R: And if you had to pinpoint one specific issue during these early days - and it could be practical or psychological or anything - what would you say was your number one challenge?

Z: I think the real challenge is disassociating yourself from the business enough to understand the customer experience, and to be able to take criticism on board effectively. It’s really hard at first. And, like, there’s no platonic idea of a yoga studio, or anything else really.

So you make this thing which is the best you can make it at the time, and for a 100,000 different reasons, including limitations of the space or financing or whatever, it is not going to be quite like you had it in your head. But it is the best you can do.

None of us go into this half-heartedly and when we make compromises we probably agonised over them. So you make those choices and you feel really strongly about them. They are the things you went to bed thinking about, and you had shower thoughts about or bothered your boyfriend about.

And then someone comes along (and this is exactly how it should be) and they don’t see any of that. They just want to take a yoga class. And it’s slightly the wrong time for them or like it’s 3 minutes in the wrong direction or anyone of a million things which would put people off - maybe they don’t like the colours of the walls, that kind of thing.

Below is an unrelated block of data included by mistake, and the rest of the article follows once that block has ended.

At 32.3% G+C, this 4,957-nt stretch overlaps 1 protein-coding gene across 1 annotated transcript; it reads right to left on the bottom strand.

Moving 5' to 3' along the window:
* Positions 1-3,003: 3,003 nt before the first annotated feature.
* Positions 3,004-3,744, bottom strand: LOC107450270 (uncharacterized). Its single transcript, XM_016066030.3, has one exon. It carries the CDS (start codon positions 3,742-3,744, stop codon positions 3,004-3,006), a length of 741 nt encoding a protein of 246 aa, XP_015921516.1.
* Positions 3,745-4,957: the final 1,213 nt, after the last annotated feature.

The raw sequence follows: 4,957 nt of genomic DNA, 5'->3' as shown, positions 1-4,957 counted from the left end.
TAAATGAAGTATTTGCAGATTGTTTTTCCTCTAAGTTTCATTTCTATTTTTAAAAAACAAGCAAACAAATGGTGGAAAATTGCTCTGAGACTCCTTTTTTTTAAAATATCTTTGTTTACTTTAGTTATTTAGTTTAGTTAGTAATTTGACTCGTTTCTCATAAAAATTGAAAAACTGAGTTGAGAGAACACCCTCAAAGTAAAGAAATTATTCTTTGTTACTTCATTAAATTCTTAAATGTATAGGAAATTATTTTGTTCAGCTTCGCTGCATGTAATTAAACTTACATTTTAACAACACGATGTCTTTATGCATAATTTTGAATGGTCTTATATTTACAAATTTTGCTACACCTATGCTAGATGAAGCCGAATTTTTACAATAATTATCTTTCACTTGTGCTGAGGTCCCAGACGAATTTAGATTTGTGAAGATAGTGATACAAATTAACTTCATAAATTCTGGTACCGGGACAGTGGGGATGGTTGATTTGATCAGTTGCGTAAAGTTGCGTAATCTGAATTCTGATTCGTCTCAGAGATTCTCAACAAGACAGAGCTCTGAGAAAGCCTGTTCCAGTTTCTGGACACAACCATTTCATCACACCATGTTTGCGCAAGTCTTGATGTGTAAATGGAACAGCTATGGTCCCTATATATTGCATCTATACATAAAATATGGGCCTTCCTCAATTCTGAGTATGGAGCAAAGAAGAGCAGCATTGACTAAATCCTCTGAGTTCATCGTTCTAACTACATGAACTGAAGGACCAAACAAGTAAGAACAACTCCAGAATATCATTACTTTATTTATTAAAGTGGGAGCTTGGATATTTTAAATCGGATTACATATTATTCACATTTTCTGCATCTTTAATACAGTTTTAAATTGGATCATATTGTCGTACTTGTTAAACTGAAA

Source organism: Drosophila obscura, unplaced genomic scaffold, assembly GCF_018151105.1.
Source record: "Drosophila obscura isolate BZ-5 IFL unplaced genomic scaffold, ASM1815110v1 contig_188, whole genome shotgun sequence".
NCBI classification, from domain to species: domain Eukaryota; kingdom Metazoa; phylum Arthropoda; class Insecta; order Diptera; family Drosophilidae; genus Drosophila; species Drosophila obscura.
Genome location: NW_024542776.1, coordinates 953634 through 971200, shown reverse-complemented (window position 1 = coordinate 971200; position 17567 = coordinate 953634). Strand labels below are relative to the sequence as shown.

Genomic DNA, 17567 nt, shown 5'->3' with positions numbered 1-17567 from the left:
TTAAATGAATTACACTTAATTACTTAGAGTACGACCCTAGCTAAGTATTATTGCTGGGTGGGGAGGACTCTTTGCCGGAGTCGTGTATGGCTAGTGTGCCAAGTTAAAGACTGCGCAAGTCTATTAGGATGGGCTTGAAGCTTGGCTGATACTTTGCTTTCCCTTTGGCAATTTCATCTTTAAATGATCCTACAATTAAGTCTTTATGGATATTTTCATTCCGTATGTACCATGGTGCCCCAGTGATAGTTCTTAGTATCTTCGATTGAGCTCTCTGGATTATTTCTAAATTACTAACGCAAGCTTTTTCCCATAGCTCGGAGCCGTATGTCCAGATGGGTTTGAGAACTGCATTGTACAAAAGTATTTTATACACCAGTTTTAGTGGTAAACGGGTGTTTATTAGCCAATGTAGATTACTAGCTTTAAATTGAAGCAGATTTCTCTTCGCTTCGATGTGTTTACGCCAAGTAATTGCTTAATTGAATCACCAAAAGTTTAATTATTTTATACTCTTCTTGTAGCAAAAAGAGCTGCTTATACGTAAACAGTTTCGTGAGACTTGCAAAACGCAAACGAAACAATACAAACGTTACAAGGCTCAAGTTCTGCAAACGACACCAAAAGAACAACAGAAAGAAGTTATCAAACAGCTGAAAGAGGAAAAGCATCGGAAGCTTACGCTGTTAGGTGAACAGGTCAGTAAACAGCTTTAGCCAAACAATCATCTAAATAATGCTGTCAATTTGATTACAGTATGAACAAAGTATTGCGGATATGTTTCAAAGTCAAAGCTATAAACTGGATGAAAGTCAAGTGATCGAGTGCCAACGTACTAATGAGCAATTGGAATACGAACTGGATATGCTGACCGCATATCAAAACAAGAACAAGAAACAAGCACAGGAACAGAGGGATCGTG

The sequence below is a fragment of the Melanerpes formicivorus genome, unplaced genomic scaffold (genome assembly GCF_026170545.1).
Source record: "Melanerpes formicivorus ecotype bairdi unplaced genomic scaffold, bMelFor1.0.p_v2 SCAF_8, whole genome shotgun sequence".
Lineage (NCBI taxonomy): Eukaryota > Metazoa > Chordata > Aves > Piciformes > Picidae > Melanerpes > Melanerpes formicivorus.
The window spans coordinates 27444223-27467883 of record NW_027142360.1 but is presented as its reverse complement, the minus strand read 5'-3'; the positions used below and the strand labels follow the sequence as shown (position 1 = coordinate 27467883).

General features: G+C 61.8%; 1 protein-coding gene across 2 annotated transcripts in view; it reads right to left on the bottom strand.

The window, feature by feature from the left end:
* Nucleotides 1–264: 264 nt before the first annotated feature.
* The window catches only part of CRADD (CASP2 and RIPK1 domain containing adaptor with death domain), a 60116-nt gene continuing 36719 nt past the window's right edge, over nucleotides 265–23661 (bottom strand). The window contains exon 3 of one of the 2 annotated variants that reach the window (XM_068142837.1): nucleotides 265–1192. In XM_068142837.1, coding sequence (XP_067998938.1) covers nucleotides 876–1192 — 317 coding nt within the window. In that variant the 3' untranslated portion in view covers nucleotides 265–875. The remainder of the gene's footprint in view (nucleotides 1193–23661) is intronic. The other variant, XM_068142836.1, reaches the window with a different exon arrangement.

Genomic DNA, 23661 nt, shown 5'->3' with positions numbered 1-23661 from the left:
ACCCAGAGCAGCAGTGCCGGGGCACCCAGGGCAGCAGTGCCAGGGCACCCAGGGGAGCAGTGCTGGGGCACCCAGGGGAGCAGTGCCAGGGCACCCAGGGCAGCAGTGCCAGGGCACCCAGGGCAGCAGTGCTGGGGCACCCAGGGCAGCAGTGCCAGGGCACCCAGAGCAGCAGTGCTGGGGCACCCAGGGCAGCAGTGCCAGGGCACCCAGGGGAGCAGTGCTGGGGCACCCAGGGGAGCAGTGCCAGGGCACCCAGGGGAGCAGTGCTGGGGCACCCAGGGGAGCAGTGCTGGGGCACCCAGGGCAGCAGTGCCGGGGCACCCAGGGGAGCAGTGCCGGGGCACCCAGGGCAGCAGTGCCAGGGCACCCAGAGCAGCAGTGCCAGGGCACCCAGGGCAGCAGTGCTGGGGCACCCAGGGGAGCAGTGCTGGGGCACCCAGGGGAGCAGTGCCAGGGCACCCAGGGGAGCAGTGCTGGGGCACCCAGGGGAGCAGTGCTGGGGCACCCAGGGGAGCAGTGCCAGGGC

And it’s perfectly justified. And actually you don’t want all of your clients as personally invested in the business as you are! But it’s really really hard to take a step back and be like: you know what… I have made this thing and it is separate from me, it is not me and I have to learn to accept praises and criticism and advice, without letting it affect me personally.

R: Which is so hard to do! I personally find it very challenging.

Z: So hard! But you can't get too defensive about it. You have put something out there and I really believe that you can’t control the way people respond to it and you shouldn’t ask that of them either. if it’s not good enough, it’s not good enough.


R: And now that few months have passed, how have those challenges changed? What keeps you up at night now?

Z: It takes a lot to stop me from sleeping to be honest, but it is all cashflows now. And I think the more you get a handle on the business and the more you start understanding numbers and how the market works, the more you start to identify specific problems. So now it is always cashflow and I always know what the problem is, which is refreshing!

R: Given you wear many different hats and are super busy, how do you prioritise? With everything you have going on, how do you decide what to focus on?